But his art—gratifyingly—is no longer truly subversive. A truer, less simplistic Canadian narrative is finally starting to emerge. It rejects the idea of 1867 as a starting point, acknowledges the country’s many sins and returns the Indigenous perspective to where it belongs: front and centre, as the best and most enduring part of the Canadian story—a tale that stretches back not 150 years, but 12,000. That’s the version Vancouver is hoping to tell.

ICYMI: 82 per cent of BC minorities have experienced racism, survey finds

Not surprising, and likely similar in other major centres. No gradation regarding the degree or seriousness of racism encountered. These regional studies, as useful as they are, suggest the need for a new Ethnic Diversity Survey (the last one was carried out in 2002):

As multicultural as Canada may be, it appears we are not immune to racism.

According to a new survey conducted in B.C., 82 per cent of visible minorities say they have experienced prejudice or some form of discrimination, while 56 per cent of all respondents reported having overheard racist comments.

Of those who identified themselves as visible minorities, 46 per cent said they believe they face social disadvantages because of their background, and 33 per cent said they have been a target of abuse. Another 29 per cent reported facing discrimination simply based on their name, while 10 per cent have dealt with disadvantages because of their religious beliefs.

And 11 per cent said their experiences with discrimination were traumatic enough to prompt thoughts of moving to a new location.

“The majority of British Columbians are welcoming and embrace multiculturalism. However, it’s clear that racism is alive and well in our communities and we need to call it out when we see it,” said Catherine Ludgate, a spokeswoman with Vancity. The report was commissioned by the credit union as part of its community investment efforts.

 Some 82 per cent of all those who responded said they felt multiculturalism has been “very good” or “good” for Canada, though three-quarters thought the population of immigrants should remain the same. Just over a quarter thought the population should increase.

…The numbers are from a new report released today, conducted in January by Insights West and is in anticipation of a community roundtable series to be launched by SUCCESS B.C., an immigrant assistance organization, and sponsored by Vancity.

Dates for the roundtable series have yet to be announced, but the series follows a forum on immigration hosted by SUCCESS in February.

Queenie Choo, CEO of SUCCESS BC. According to a new report conducted in B.C., 82 per cent of visible minorities have experienced prejudice or some form of discrimination, while 56 per cent of all respondents have overheard racist comments being made.“We didn’t want to host the forum and the forget about it,” said Queenie Choo, CEO of SUCCESS, who was quick to note that it’s important to continue discussing these issues lest history repeat itself.

Choo said the discussions would be a chance for immigrants to share their experiences with social groups and government, which in turn could help shape programs and policy. She also noted it’s important to ensure Canadians speak up for social justice in light of events taking place in the U.S.

“I truly believe that we (Canada and the U.S.) hold shared values of diversity and inclusion. If those are no longer our shared values, then there is a big question mark,” she said. “We need to make a stand. By not raising the issue and creating this opportunity (to discuss racism), it will signal to people that it’s acceptable.”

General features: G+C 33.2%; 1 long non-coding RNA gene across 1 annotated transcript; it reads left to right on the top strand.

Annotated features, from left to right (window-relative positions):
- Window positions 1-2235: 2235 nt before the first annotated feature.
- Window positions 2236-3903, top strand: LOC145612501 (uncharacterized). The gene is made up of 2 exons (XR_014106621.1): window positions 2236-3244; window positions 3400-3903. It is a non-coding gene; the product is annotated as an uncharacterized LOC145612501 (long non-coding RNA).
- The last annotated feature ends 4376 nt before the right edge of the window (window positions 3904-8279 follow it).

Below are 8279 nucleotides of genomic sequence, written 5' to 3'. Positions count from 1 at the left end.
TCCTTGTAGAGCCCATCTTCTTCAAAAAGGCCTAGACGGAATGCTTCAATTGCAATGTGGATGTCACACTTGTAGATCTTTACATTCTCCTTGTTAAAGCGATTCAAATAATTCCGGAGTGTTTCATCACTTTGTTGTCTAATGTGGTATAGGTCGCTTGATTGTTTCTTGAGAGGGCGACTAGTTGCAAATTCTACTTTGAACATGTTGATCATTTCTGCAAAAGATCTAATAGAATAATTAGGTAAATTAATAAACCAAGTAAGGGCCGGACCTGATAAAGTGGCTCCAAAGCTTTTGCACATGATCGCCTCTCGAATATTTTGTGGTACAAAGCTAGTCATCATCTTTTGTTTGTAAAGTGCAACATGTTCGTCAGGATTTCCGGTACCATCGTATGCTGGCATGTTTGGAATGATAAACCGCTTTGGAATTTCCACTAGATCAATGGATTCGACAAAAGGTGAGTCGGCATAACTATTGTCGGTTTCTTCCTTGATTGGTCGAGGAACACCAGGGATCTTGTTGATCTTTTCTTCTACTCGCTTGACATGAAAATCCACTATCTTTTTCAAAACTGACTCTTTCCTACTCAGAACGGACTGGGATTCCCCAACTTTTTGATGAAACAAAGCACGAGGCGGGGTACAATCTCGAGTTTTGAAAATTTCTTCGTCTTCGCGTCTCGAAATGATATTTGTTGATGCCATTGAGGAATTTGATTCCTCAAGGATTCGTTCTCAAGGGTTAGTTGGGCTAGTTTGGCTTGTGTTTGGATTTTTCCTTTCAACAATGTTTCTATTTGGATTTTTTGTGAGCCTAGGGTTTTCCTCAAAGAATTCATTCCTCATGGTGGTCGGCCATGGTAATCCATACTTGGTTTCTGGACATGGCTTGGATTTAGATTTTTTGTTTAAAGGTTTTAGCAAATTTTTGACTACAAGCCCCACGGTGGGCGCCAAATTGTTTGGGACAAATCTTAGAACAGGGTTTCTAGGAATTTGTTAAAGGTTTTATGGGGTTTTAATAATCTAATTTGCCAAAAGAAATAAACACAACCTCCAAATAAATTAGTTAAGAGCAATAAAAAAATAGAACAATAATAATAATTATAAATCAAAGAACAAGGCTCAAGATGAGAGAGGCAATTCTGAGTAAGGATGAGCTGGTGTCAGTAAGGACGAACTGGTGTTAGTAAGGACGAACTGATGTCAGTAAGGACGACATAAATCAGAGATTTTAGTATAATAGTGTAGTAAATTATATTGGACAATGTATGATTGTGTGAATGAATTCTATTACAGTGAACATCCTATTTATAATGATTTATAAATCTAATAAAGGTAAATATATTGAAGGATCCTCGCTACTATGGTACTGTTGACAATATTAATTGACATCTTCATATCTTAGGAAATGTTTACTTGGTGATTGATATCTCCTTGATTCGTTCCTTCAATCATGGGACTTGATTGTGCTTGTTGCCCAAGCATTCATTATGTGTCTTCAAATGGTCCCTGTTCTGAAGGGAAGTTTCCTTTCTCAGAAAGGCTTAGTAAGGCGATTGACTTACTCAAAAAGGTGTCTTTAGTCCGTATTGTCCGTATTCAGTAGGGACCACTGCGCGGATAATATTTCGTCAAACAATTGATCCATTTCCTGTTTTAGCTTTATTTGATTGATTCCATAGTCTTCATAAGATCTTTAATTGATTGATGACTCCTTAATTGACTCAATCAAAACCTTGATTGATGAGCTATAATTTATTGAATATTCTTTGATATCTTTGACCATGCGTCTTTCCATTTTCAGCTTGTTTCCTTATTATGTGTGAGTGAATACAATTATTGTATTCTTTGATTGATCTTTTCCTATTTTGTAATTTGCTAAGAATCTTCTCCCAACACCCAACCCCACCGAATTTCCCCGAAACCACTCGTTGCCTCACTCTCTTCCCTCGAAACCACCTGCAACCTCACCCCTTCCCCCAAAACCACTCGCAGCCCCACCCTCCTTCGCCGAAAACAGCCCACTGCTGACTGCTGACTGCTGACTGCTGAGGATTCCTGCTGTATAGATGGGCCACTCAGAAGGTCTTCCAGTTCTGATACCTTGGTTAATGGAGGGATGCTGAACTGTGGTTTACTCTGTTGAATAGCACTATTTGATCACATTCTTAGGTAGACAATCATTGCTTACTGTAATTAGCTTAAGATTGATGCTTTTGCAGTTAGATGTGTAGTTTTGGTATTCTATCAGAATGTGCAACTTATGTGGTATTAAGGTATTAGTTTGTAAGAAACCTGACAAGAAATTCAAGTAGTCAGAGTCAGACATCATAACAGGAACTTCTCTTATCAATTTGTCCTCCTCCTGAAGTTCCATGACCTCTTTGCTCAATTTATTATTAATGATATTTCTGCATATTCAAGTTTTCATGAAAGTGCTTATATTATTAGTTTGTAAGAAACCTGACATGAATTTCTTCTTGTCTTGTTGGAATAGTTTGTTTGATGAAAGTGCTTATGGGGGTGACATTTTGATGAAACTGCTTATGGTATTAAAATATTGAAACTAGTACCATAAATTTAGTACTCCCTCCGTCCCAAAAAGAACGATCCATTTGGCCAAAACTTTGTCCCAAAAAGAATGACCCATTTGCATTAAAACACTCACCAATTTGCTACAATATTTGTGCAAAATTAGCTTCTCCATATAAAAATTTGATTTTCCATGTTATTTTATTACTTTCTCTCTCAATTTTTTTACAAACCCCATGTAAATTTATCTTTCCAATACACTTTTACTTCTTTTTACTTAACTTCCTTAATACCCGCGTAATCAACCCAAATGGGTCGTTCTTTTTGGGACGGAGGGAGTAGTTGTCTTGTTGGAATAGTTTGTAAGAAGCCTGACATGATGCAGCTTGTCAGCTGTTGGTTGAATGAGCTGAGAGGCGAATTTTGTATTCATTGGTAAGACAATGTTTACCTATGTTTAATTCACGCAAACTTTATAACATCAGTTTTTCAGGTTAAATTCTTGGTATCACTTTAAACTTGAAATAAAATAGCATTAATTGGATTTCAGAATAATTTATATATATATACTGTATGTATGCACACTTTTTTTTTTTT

For every individual that joins Vancity between now and May 30 and sets up a pre-authorized payment or deposit, the credit union will donate $100 to the Vancity Humanitarian Fund to support refugee families. The donations are in addition to $100,000 already donated to the fund, part of which has already helped refugees settling in Victoria and Abbotsford.

Source: 82 per cent of BC minorities have experienced racism, survey finds | Vancouver Sun

Women-only English program in Metro Vancouver hopes to expand

Good initiative:

A unique English program for immigrants and refugees in Metro Vancouver is hoping to expand after finding success with women-only classes where participants can also bring their children.

The focus is not just on language, said teacher Diana Jeffries, but also on supporting mental health.

“So learning the language through taking care of yourself … making connections through community, through working together in this classroom.”

Unlike federally funded language programs like Language Instruction for Newcomers to Canada (LINC), there are no eligibility requirements or tests to join the Pacific Immigrant Resources Society’s community English classes for refugee women.

“We’re different in that we’re trauma informed, that we allow young children in the classroom, we don’t have the same kind of assessment processes the LINC has,” said program director Amea Wilbur.

“We are specific to women and also we can be a lot more responsive in terms of curriculum.”

The program is open to refugees and immigrants from any country.

Farzana Fakrhi said the flexible atmosphere is the main reason she’s able to attend the classes in Burnaby.

“It’s very helpful — especially for the women who have small kids. They have daycare for the small babies, which the other classes didn’t have it.”

Some federally funded classes do provide child minding for children, but they usually have to be 18 months or older.

Community english classes